Social Behaviour of Children: A Cross Cultural Assessment

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Overview

  • Author :R.E.S. Tanner
  • Year of Publication :2007
  • ISBN: :9788180693847
  • Language: :English
  • Binding: :Hard Bound
  • No of Pages: XII, 296
  • Size: 23 cms
  • Categories: Child Studies, Sociology

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About the Book :

The behaviour of children within ages defined in most countries without regard to biological maturity or social usefulness is often concentrated on their failure and the failure of their carers to conform to what their societies expect of them. This study attempts to show that children and their carers are genetically and ethologically channeled into behaviour to support the small groups in which they live. For most of our known global history children have been seen as economic, social and status assets to these small groups and their value assessed in proportion to their eventual contribution as adults. They are not taught to behave in contributory ways but are absorbed into their need to be useful in terms of all those with whom they associate. Cross-culturally the growth of individualism and the decline of usefulness of children for their parents have led to pro-social behaviour being much reduced to immediate benefits to children and for the small group in which they spend less and less time. Teaching children to be useful to an impersonal society in which they have little interest is an industry in modern states. Perhaps our conclusion must be that children will only behave in ways that their society deems correct when they sense on their own that it is profitable to do so. The ethical values which have historically maintained the necessary unity of the small group have faded with the growth of survival through secondary employment and State welfare provisions.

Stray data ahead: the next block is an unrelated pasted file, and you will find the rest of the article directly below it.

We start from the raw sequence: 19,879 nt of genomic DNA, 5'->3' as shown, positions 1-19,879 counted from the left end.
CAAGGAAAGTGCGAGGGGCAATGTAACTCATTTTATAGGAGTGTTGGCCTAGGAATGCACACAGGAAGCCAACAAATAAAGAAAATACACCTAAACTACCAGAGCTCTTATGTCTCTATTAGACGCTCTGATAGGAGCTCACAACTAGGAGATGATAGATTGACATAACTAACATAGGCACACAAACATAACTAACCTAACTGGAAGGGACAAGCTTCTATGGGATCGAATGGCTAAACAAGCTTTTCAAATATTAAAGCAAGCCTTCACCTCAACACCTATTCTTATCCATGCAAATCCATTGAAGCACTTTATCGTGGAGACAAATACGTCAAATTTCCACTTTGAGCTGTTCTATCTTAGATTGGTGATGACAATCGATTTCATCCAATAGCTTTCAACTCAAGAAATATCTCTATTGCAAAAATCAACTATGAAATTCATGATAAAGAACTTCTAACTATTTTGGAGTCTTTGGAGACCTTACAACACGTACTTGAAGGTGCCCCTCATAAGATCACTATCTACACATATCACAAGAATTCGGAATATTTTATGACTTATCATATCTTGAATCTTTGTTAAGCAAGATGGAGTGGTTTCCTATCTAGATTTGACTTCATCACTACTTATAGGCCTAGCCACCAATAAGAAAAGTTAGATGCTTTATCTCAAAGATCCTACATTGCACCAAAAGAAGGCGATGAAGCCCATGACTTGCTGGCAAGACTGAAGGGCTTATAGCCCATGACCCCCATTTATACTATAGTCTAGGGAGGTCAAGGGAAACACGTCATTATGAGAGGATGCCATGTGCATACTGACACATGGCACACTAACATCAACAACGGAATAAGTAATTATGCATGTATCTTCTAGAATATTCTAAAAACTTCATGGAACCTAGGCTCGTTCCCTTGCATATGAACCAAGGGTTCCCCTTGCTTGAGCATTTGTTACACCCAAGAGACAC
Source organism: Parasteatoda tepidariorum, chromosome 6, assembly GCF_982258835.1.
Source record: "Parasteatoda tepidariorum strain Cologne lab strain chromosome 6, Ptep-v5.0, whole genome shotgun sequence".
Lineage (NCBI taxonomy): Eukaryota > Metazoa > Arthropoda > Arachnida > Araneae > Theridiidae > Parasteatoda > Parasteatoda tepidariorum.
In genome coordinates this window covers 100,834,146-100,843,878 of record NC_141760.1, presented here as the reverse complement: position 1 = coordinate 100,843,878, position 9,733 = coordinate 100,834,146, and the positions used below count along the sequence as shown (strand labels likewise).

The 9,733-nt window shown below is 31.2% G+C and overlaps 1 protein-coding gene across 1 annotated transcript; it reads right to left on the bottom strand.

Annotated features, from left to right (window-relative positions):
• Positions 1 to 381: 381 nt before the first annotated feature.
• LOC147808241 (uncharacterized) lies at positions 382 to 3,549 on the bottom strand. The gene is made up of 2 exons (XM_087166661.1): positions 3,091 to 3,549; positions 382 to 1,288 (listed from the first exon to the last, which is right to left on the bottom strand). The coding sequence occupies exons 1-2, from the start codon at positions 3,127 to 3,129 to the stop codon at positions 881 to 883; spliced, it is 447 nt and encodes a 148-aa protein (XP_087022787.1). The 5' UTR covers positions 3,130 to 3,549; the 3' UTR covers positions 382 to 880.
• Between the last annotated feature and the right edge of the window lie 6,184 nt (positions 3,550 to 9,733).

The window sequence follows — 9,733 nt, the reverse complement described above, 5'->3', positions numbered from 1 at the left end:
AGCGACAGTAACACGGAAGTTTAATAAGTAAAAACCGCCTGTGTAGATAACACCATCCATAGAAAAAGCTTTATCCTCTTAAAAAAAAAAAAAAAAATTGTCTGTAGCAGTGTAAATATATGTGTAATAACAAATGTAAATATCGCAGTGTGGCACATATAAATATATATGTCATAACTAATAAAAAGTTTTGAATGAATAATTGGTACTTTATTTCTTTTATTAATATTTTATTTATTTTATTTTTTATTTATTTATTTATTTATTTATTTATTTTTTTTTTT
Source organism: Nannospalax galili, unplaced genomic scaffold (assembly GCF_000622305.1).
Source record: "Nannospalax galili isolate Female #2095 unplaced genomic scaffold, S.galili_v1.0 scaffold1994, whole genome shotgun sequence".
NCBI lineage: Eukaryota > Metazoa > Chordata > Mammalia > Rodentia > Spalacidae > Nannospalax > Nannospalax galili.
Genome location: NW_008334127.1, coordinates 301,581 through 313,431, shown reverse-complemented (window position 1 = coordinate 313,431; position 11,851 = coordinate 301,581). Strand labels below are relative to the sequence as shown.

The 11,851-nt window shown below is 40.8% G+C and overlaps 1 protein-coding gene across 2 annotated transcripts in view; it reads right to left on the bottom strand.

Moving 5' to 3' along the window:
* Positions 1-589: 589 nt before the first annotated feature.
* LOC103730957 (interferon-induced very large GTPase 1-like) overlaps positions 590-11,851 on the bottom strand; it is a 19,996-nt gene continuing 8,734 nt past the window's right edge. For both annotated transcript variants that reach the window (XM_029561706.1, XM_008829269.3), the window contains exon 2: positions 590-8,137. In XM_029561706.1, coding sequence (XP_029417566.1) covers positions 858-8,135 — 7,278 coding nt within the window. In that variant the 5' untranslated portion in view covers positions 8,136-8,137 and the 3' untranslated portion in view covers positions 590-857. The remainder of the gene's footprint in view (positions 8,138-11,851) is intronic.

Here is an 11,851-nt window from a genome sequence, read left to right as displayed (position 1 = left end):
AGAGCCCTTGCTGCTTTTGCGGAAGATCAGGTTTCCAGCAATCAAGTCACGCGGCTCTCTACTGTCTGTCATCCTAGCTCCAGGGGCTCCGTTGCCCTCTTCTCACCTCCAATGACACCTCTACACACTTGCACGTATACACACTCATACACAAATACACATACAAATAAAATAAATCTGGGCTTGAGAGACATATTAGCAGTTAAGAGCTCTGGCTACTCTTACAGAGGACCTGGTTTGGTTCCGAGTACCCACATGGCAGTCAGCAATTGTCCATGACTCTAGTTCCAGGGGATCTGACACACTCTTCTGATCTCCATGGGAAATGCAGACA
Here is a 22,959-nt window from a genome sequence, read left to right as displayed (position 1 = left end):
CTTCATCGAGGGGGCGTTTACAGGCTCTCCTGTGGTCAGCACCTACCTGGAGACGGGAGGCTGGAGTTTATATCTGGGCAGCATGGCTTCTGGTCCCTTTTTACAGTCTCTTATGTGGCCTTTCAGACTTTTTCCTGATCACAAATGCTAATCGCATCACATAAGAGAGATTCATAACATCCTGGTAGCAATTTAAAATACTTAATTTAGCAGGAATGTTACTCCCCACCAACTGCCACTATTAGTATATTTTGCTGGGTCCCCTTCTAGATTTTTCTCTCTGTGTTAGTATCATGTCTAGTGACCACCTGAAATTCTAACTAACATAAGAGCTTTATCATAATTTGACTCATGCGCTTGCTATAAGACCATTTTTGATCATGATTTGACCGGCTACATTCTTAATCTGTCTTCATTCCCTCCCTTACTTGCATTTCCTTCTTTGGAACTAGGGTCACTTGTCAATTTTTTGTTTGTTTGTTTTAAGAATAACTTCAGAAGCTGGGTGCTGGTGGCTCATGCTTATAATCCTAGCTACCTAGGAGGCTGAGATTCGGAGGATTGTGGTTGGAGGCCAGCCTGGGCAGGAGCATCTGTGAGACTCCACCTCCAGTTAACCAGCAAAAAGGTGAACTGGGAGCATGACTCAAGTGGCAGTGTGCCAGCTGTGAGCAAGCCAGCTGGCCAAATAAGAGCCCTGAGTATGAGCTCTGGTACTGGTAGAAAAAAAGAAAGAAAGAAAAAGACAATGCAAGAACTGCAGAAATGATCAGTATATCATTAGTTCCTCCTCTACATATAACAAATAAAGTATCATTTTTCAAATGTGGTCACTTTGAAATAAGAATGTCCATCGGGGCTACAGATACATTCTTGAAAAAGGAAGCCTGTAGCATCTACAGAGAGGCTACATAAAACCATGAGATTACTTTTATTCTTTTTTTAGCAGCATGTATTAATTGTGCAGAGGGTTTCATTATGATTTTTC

About Author :


Ralph Tanner has a B.Sc. and Diploma in Social Anthropology from Oxford University and a D.Phil in Law from Stockholm University. He has done fieldwork in Thailand, the Philippines, Guyana, Zambia, Zimbabwe, Tanzania, Uganda and Kenya as well as in Britain and Eire. He was Chairman of the East African Institute of Social Research and a Lecturer in Comparative Religion in the University of London. He has published books on Murder in Uganda, Witchcraft Killings and Religious Change in Tanzania, the Roman Catholic Mass, contemporary religious change and co-authored two books on the biology of religion, two on the recreation of tribal identity and religious change and another on religion and the environment. He has written numerous articles on the social aspects of religious change, translation and language use, as well as on behavioural theories in the Journal of Modern African Studies, Africa, Journal of Social Sciences, Nordic Journal of African Studies, Anthropos and Studia Missionalia and others. He is currently working on the issues involved in social science fieldwork in developing societies by nationals and non-nationals and the connections between spirituality, well-being and health.